I was cleaning out the closet in the master bedroom last night (it’s nearly empty now) when I ran across two items that ripped open some relatively fresh wounds. The first was a stupid basket of Easter eggs. Growing up in a conservative Seventh-day Adventist home, my brother and I weren’t allowed to celebrate Easter, so the “fun, whimsical magic” of that holiday (chocolate bunnies, colored eggs, and baskets full of treasure) was totally lost on us. When my ex-husband, Christopher, discovered this, he surprised me one year by going out, purchasing a dozen plastic Easter-eggs (all different colors: purple, pink, blue, green, orange, and yellow), a few tiny toys, and miniature-sized candies. He then inserted these “surprises” into each of the eggs and had me isolate myself in a room while he went around the house and outside the perimeter of the home, hiding eggs. Once he’d finished, he retrieved me from the room and I then got to mosey around for a solid thirty minutes, finding eggs and discovering the prizes within. There was so much smiling, so much delight, so much laughter. It’s a beautiful memory.. and running across those stupid eggs in that dusty bedroom closet last night was a reminder of how thoughtful and loving a spouse he was. I picked up two of the eggs (a blue and green one) from the floor and then immediately dropped them, falling into a fit of tears. I stumbled into my bedroom and curled into a ball on the bed. My German Shepherd, attuned to the sound of me crying, came running down the hallway to check on me. He jumped up onto the bed, curled up beside me, and licked the back of my neck while I wailed miserably into a pillow. Not a pretty sight.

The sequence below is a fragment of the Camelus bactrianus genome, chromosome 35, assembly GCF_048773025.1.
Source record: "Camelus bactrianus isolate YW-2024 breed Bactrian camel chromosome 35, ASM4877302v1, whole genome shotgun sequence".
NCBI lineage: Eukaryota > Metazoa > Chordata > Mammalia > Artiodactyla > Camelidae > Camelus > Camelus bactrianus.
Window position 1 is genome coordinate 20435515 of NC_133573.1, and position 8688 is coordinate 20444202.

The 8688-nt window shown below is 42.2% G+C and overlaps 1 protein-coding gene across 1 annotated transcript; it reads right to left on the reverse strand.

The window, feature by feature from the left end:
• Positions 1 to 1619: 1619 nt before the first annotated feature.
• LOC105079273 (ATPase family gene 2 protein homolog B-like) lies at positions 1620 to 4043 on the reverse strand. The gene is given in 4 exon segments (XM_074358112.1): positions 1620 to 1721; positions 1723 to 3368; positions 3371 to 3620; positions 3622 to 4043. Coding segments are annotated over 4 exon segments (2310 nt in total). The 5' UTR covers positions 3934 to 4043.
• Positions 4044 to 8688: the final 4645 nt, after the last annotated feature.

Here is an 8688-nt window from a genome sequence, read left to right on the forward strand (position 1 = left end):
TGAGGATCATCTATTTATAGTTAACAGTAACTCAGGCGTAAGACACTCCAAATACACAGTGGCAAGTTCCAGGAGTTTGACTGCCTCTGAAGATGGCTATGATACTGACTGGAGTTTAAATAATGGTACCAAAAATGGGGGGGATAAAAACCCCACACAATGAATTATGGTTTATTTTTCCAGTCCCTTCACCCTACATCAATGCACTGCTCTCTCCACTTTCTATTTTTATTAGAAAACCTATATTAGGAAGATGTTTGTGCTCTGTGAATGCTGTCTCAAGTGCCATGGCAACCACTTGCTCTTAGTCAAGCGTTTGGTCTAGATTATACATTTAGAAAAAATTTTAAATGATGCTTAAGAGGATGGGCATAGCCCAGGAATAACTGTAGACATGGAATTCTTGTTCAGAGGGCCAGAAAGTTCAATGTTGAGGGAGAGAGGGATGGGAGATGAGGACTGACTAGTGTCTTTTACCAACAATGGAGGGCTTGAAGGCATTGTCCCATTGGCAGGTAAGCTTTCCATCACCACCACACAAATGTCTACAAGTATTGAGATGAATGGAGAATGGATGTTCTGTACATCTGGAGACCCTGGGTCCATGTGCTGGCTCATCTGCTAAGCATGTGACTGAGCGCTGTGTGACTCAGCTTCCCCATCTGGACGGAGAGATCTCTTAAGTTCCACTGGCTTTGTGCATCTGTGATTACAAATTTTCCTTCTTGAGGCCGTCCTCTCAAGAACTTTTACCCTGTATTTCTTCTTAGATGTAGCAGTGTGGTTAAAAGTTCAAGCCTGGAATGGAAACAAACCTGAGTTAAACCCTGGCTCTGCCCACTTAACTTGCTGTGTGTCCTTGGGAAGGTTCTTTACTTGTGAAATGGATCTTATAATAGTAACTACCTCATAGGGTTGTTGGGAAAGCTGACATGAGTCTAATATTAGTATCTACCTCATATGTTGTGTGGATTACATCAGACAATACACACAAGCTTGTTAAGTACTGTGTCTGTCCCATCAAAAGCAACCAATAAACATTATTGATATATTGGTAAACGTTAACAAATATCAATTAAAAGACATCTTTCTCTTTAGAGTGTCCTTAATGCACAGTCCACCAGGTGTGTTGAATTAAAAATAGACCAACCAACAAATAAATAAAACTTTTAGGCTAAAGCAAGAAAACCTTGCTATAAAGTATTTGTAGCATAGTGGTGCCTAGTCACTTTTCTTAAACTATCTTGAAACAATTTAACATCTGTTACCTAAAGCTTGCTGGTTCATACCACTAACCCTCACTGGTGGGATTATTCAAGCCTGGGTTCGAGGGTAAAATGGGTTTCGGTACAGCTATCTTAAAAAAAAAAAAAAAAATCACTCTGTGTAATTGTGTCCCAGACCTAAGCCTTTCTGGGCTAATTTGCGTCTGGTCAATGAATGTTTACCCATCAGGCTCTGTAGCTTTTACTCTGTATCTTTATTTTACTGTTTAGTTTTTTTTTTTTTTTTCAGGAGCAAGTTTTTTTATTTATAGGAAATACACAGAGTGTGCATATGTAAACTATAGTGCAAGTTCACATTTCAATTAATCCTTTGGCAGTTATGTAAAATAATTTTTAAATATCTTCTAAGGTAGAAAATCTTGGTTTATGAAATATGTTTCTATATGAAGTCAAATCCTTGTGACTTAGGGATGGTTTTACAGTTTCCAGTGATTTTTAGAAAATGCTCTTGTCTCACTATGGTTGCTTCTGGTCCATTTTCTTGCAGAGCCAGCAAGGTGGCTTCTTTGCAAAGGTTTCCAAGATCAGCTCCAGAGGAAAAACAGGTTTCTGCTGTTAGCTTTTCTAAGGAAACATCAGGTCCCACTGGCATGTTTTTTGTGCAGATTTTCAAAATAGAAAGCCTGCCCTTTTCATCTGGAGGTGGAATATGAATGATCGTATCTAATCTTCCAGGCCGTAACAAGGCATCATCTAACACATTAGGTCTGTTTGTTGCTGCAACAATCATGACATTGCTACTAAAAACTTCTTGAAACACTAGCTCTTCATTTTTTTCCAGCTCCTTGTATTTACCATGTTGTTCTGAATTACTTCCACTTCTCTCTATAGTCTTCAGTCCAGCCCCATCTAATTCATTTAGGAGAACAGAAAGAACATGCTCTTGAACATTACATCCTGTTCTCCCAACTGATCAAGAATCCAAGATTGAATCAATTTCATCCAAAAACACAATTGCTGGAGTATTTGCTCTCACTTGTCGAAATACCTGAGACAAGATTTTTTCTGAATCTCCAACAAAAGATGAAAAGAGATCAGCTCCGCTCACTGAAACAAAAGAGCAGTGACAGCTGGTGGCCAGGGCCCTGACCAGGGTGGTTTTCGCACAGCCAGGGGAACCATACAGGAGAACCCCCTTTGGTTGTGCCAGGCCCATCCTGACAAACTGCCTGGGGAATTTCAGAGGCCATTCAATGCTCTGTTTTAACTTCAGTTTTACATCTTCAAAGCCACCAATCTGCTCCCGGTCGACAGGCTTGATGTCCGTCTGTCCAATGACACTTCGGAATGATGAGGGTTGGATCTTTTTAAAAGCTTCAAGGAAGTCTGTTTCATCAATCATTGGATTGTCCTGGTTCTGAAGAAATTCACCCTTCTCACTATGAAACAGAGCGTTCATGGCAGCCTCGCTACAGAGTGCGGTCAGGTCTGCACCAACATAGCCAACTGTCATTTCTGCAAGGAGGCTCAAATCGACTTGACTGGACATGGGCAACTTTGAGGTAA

The second incident was running across a gray “I ❤ Jesus” beanie that I purchased way back in 2006. Did running across this 10-year-old beanie cause me to become emotional because I miss Jesus? Sadly, no. No offense. It broke my heart because I remembered where I’d purchased it and who I’d been with: at a flea market in Tampa, Florida with my old best friend, and the first girl I ever fell in love with.. Melissa. I don’t want to say anything else, and I also don’t need to. If you’ve ever had a great, big, deep love and they just looked away, shrugged their shoulders and shattered your heart, you can understand exactly what I felt, holding onto that stupid motherf*cking beanie.